Coronavirus concern is personal for Chinese students, St. Bede community
PERU — Concern over the coronavirus that is plaguing China and spreading is personal and magnified at St. Bede Academy here, which has 30 international students, the great majority from China.
“Everyone’s worried, but hopefully things will turn good very soon,” said You-Ling (Weileen) Wang, director of academic achievement and support for the international students.
Weileen joined the St. Bede staff last fall when the academy welcomed an additional 18 students from Kinglee High School in Zhengzhou, with which St. Bede established a sister school relationship in 2014.
Zhengzhou is the capital and largest city of Henan Province, located directly north of Hubei Province, the heart of the outbreak which as of Feb. 18 had claimed a global death toll of 1,875, including 1,789 in Hubei. All but a handful of global virus-related deaths have been in mainland China. Total infections now stand at more than 73,000, all but a few hundred in mainland China.
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Thus far no family members of St. Bede students have reportedly taken ill.
“That eases some of the concerns,” said Father Ronald Margherio, OSB, chaplain of St. Bede Academy. He told The Catholic Post that prayers for all affected are frequently part of the morning announcements at the school. Father Ronald will also stop international students in the hallway to let them know he’s thinking of and praying for them and their families.
“They’re young,” said Father Ronald of the international students from China, who reside in two newly built boarding houses at St. Bede. “Some are only 15 or 16 years old, and they’re far away from home. It’s got to be hard to hear all of that on the news.”
ANXIETY AND CELEBRATION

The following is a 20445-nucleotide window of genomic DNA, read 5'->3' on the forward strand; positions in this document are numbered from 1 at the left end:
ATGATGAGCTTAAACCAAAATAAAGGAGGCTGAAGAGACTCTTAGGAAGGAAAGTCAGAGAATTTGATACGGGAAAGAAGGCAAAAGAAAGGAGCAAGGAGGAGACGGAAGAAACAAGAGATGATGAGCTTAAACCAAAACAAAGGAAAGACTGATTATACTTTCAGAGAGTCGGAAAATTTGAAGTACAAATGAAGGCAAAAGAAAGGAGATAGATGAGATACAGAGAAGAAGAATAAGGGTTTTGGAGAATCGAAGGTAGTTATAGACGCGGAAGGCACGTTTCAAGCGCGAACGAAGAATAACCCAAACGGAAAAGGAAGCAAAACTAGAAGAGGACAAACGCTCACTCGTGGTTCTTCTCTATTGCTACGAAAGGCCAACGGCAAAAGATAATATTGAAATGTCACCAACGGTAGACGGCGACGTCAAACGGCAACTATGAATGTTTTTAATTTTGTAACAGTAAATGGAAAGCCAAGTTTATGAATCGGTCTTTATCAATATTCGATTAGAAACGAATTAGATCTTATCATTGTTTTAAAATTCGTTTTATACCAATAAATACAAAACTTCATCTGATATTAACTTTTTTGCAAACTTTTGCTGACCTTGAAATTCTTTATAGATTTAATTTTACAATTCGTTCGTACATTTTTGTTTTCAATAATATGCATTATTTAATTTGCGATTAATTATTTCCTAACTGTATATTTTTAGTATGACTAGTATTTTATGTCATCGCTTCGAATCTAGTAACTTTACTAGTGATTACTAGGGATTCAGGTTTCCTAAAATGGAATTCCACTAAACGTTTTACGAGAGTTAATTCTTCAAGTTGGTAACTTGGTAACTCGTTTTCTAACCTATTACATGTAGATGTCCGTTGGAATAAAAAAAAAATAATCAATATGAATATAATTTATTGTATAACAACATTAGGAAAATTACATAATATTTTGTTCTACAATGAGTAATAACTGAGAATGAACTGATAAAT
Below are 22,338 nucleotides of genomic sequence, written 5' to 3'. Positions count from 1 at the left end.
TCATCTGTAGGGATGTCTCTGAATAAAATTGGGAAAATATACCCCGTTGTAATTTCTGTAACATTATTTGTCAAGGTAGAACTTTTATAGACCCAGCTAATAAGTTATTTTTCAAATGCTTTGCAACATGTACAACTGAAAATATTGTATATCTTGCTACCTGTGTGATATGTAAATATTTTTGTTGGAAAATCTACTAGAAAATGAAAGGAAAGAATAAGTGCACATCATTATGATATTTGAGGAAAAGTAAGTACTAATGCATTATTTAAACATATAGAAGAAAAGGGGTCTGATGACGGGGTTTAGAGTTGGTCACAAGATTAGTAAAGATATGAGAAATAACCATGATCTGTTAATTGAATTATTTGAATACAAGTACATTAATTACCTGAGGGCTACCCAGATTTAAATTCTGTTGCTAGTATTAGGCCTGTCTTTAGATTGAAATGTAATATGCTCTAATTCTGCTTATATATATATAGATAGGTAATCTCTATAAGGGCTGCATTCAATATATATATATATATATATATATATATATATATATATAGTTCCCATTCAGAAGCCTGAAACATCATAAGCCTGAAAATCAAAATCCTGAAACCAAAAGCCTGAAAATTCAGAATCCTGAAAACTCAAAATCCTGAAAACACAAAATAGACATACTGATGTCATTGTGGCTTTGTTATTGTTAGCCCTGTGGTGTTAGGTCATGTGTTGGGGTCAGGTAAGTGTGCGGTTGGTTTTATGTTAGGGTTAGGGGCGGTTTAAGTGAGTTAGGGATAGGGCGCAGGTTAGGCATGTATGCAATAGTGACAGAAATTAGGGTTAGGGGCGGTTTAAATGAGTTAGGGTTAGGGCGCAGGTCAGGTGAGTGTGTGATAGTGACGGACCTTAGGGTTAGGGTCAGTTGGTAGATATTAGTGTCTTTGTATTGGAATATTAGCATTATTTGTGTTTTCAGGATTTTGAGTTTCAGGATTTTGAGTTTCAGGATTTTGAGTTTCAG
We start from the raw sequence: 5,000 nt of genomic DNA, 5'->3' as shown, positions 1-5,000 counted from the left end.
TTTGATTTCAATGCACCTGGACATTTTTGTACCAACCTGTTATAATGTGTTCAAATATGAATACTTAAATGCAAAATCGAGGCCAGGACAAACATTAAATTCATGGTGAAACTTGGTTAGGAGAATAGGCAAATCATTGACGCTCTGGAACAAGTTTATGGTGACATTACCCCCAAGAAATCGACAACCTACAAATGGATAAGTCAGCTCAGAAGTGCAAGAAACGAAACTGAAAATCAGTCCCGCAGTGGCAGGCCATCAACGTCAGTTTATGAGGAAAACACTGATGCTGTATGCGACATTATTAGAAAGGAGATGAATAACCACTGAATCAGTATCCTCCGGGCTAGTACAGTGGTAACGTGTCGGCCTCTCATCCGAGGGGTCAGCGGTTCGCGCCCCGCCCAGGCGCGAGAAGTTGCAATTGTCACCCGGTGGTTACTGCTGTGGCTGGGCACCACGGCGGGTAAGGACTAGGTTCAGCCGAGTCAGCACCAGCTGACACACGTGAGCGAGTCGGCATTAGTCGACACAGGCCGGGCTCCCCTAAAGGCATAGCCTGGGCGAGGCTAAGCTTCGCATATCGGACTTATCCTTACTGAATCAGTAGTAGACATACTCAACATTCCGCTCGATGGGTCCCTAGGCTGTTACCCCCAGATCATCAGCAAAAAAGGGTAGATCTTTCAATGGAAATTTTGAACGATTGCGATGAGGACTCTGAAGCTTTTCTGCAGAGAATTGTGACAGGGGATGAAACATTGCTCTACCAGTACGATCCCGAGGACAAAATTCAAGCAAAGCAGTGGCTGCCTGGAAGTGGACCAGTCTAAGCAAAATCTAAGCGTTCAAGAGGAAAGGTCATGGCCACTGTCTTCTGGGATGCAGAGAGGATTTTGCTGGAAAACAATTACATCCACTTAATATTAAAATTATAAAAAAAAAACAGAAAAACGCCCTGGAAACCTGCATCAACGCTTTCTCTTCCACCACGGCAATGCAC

On Jan. 31, St. Bede announced that it had canceled a spring break trip planned to China in April for a group of students and a teacher. Ted Struck, superintendent, said that while the hope is the health situation will be resolved as soon as possible, it was better to cancel early rather than incur expenses of late changes in travel plans. The trip will be rescheduled.
The anxiety works both ways. Parents and family members in China want to know how their loved ones are faring in central Illinois, and it is Weileen’s job to assist with communications. She compiles a newsletter, for example, to show what life at St. Bede is like.
“The students will worry about the coronavirus back home and the parents will worry about the flu here in the United States,” she told The Catholic Post.
But in the midst of the worry came a festive three-day celebration of Chinese New Year at the school in late January, and St. Bede is still colorfully decorated.
On many door frames are hung couplets – short poems in Chinese calligraphy, in black ink on red paper, expressing good wishes for the new year. St. Bede students were entertained by a traditional Lion Dance during a lunch hour and enjoyed tasty dumplings. The boarding students also prepared “hot pot” meals at their houses.
Father Ronald said the personal connections with China means he and the St. Bede community “listen much more to all these broadcasts to find out what’s going on.”